Utilization of industrial waste for value-added permanent sequestration of CO2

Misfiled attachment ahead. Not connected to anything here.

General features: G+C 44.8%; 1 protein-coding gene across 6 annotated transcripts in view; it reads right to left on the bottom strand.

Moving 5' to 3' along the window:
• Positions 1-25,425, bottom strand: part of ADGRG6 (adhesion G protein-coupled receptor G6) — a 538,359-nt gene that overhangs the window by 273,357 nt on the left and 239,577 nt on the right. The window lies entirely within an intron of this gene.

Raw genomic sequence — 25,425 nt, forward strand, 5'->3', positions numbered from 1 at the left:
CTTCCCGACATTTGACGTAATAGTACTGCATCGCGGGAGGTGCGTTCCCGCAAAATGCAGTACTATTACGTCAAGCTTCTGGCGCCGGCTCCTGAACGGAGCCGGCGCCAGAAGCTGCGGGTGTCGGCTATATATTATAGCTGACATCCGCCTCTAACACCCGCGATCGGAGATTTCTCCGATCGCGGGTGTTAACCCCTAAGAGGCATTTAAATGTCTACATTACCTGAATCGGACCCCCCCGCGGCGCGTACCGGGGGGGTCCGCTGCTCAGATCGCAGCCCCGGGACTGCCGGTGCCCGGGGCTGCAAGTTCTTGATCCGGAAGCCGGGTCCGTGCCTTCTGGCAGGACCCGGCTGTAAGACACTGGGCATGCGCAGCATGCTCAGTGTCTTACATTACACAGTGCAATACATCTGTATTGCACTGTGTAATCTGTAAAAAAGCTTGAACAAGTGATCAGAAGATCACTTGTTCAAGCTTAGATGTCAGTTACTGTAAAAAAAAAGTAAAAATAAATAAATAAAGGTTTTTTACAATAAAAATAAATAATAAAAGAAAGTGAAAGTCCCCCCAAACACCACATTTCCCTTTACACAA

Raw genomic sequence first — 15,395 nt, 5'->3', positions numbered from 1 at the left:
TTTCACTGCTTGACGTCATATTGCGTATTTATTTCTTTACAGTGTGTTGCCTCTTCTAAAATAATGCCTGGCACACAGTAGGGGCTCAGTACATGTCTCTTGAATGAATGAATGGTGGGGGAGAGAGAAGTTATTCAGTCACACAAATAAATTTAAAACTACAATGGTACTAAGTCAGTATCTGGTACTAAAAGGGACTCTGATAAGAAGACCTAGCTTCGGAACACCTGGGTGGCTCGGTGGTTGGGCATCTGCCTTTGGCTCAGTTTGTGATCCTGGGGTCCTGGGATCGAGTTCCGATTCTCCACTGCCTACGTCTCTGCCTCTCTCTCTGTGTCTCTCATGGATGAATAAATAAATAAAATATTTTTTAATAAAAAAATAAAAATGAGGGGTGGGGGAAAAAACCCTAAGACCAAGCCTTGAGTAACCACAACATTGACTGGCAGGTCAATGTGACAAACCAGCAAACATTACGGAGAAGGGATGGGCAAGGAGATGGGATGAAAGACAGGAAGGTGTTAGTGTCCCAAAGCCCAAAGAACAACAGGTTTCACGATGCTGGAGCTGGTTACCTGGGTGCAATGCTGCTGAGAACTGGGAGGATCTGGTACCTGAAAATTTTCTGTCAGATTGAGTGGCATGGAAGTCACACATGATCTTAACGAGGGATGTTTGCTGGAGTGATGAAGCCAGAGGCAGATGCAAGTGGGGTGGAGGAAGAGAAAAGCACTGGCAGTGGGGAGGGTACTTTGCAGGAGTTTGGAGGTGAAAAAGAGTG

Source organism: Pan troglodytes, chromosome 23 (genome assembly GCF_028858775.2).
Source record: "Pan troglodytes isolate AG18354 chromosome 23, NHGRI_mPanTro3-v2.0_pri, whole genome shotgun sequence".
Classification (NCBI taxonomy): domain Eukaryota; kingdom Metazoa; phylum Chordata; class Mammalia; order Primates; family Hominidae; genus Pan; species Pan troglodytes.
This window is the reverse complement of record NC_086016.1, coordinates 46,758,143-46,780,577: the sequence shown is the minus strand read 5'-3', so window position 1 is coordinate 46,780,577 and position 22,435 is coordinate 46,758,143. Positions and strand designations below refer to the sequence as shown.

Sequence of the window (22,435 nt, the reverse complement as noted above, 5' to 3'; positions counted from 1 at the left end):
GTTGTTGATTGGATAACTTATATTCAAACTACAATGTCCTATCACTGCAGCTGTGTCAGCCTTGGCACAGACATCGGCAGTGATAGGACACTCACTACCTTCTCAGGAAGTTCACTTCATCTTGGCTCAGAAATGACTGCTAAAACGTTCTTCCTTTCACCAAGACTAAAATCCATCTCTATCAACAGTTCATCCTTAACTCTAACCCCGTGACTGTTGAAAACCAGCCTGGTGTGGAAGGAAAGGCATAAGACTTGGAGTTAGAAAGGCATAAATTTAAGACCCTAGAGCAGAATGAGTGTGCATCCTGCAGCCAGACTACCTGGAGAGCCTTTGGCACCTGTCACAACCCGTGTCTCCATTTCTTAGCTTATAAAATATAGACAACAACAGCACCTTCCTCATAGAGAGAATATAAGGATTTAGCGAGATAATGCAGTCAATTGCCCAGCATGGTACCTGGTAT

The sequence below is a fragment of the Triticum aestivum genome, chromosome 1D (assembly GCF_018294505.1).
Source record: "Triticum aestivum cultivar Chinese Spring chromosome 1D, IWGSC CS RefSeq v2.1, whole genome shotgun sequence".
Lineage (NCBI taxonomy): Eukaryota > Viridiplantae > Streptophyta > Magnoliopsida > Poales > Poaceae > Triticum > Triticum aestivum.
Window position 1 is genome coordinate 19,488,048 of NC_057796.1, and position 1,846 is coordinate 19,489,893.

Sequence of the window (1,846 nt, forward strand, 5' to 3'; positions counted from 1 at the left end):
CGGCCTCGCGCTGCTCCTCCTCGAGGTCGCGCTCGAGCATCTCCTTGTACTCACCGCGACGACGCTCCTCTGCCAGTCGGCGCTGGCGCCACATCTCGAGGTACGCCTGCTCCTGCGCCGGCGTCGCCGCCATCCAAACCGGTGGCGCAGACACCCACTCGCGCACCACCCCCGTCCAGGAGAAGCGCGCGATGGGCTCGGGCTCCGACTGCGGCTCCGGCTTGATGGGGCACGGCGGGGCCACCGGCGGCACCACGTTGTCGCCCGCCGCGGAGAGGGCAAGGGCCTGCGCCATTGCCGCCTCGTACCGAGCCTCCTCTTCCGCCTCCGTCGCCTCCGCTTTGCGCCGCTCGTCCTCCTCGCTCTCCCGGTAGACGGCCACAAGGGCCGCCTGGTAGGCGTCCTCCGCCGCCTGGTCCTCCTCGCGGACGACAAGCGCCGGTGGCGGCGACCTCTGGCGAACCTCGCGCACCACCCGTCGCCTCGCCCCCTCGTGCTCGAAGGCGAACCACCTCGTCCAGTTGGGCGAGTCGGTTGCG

Mineral carbonation allows to permanently store CO2 into materials rich in metal oxides. However, mineralization technologies still suffer of slow reaction rates and low carbonation efficiencies and, to improve them, there has been increasing interest in employing waste streams as feedstocks. In light of this, the aim of this thesis was to determine the potential use of wastes for permanent sequestration of CO2. It was found that waste streams available for mineral carbonation in the UK have a capture potential of 1Mt/year, and in many cases, waste resources are located close to the CO2 emitters. A novel closed-loop, multi-step mineralization process was developed. The process consists of extracting calcium from the feedstock followed by its precipitation as crystals of calcium sulphate, which are then converted into calcium carbonate. Carbonation efficiency of the process increased when temperature was raised and solid to liquid ratio and particle size reduced. A 74%, 67% and 59% of carbonation efficiency was achieved for steel slag, ground granulated blast furnace slag and phosphorus slag, respectively. Finally, a real case scenario, where the mineralization process would be retrofitted to a steel plant, was investigated. It was found that, because of the thermal and electrical energy required to run the process, the mineralization system would be carbon negative (i.e. storing more CO2 than the amount emitted during the process) when the solid to liquid ratio would be 240g/l or higher.